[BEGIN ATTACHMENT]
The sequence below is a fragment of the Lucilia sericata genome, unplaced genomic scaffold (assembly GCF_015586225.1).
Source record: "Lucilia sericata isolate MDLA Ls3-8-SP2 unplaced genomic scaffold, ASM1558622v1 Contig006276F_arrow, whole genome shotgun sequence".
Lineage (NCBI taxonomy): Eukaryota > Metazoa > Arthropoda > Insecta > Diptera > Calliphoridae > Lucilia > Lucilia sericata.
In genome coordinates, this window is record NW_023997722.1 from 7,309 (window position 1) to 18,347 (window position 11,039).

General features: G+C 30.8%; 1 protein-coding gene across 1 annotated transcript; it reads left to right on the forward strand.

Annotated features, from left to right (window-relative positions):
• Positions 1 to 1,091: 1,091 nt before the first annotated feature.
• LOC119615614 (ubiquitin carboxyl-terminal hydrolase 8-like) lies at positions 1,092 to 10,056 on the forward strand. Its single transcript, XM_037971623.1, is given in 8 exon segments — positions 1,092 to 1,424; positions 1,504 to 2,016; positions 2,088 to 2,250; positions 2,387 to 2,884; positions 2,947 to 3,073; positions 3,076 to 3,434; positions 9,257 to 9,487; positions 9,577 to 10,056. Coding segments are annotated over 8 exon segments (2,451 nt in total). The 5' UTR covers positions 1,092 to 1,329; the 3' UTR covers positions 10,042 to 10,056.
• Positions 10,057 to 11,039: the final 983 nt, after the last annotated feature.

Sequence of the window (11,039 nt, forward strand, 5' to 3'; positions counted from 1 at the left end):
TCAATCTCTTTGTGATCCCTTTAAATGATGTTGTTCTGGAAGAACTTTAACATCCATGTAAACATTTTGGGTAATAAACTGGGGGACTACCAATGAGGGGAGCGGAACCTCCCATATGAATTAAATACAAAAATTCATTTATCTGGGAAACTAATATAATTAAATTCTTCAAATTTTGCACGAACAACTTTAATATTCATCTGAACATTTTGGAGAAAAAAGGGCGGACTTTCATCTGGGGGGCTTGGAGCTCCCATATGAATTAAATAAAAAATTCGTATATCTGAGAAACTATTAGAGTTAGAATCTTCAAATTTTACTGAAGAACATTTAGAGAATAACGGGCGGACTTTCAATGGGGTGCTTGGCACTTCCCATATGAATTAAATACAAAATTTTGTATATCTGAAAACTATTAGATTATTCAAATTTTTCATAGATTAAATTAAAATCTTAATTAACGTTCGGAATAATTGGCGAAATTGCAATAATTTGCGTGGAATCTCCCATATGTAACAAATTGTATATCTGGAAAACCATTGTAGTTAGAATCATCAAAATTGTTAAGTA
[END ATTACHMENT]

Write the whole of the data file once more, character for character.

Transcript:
The sequence below is a fragment of the Lucilia sericata genome, unplaced genomic scaffold (assembly GCF_015586225.1).
Source record: "Lucilia sericata isolate MDLA Ls3-8-SP2 unplaced genomic scaffold, ASM1558622v1 Contig006276F_arrow, whole genome shotgun sequence".
Lineage (NCBI taxonomy): Eukaryota > Metazoa > Arthropoda > Insecta > Diptera > Calliphoridae > Lucilia > Lucilia sericata.
In genome coordinates, this window is record NW_023997722.1 from 7,309 (window position 1) to 18,347 (window position 11,039).

General features: G+C 30.8%; 1 protein-coding gene across 1 annotated transcript; it reads left to right on the forward strand.

Annotated features, from left to right (window-relative positions):
• Positions 1 to 1,091: 1,091 nt before the first annotated feature.
• LOC119615614 (ubiquitin carboxyl-terminal hydrolase 8-like) lies at positions 1,092 to 10,056 on the forward strand. Its single transcript, XM_037971623.1, is given in 8 exon segments — positions 1,092 to 1,424; positions 1,504 to 2,016; positions 2,088 to 2,250; positions 2,387 to 2,884; positions 2,947 to 3,073; positions 3,076 to 3,434; positions 9,257 to 9,487; positions 9,577 to 10,056. Coding segments are annotated over 8 exon segments (2,451 nt in total). The 5' UTR covers positions 1,092 to 1,329; the 3' UTR covers positions 10,042 to 10,056.
• Positions 10,057 to 11,039: the final 983 nt, after the last annotated feature.

Sequence of the window (11,039 nt, forward strand, 5' to 3'; positions counted from 1 at the left end):
TCAATCTCTTTGTGATCCCTTTAAATGATGTTGTTCTGGAAGAACTTTAACATCCATGTAAACATTTTGGGTAATAAACTGGGGGACTACCAATGAGGGGAGCGGAACCTCCCATATGAATTAAATACAAAAATTCATTTATCTGGGAAACTAATATAATTAAATTCTTCAAATTTTGCACGAACAACTTTAATATTCATCTGAACATTTTGGAGAAAAAAGGGCGGACTTTCATCTGGGGGGCTTGGAGCTCCCATATGAATTAAATAAAAAATTCGTATATCTGAGAAACTATTAGAGTTAGAATCTTCAAATTTTACTGAAGAACATTTAGAGAATAACGGGCGGACTTTCAATGGGGTGCTTGGCACTTCCCATATGAATTAAATACAAAATTTTGTATATCTGAAAACTATTAGATTATTCAAATTTTTCATAGATTAAATTAAAATCTTAATTAACGTTCGGAATAATTGGCGAAATTGCAATAATTTGCGTGGAATCTCCCATATGTAACAAATTGTATATCTGGAAAACCATTGTAGTTAGAATCATCAAAATTGTTAAGTA